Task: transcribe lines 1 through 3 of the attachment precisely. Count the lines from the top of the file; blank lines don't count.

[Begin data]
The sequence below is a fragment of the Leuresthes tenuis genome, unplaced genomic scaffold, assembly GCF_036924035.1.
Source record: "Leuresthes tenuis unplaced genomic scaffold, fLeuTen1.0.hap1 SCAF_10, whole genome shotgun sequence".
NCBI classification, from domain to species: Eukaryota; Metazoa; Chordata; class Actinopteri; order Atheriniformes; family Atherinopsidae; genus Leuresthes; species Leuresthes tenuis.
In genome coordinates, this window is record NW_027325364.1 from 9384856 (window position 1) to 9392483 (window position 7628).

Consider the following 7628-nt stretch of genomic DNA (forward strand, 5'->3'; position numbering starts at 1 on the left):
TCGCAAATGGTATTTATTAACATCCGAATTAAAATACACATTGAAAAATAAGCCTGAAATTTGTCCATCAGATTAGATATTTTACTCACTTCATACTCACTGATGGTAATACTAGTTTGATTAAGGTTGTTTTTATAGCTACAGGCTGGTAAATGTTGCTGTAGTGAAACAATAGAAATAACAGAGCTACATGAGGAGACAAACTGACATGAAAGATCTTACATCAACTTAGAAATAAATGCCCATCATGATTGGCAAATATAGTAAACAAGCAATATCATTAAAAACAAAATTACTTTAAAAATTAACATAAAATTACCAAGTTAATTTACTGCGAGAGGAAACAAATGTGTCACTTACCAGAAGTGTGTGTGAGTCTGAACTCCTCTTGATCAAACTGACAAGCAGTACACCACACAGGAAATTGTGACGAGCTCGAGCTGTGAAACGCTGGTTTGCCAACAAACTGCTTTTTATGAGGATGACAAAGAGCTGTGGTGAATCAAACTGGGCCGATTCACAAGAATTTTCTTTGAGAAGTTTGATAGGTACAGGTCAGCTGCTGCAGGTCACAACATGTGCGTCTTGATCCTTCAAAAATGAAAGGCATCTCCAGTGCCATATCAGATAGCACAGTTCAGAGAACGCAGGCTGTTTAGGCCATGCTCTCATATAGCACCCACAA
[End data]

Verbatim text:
The sequence below is a fragment of the Leuresthes tenuis genome, unplaced genomic scaffold, assembly GCF_036924035.1.
Source record: "Leuresthes tenuis unplaced genomic scaffold, fLeuTen1.0.hap1 SCAF_10, whole genome shotgun sequence".
NCBI classification, from domain to species: Eukaryota; Metazoa; Chordata; class Actinopteri; order Atheriniformes; family Atherinopsidae; genus Leuresthes; species Leuresthes tenuis.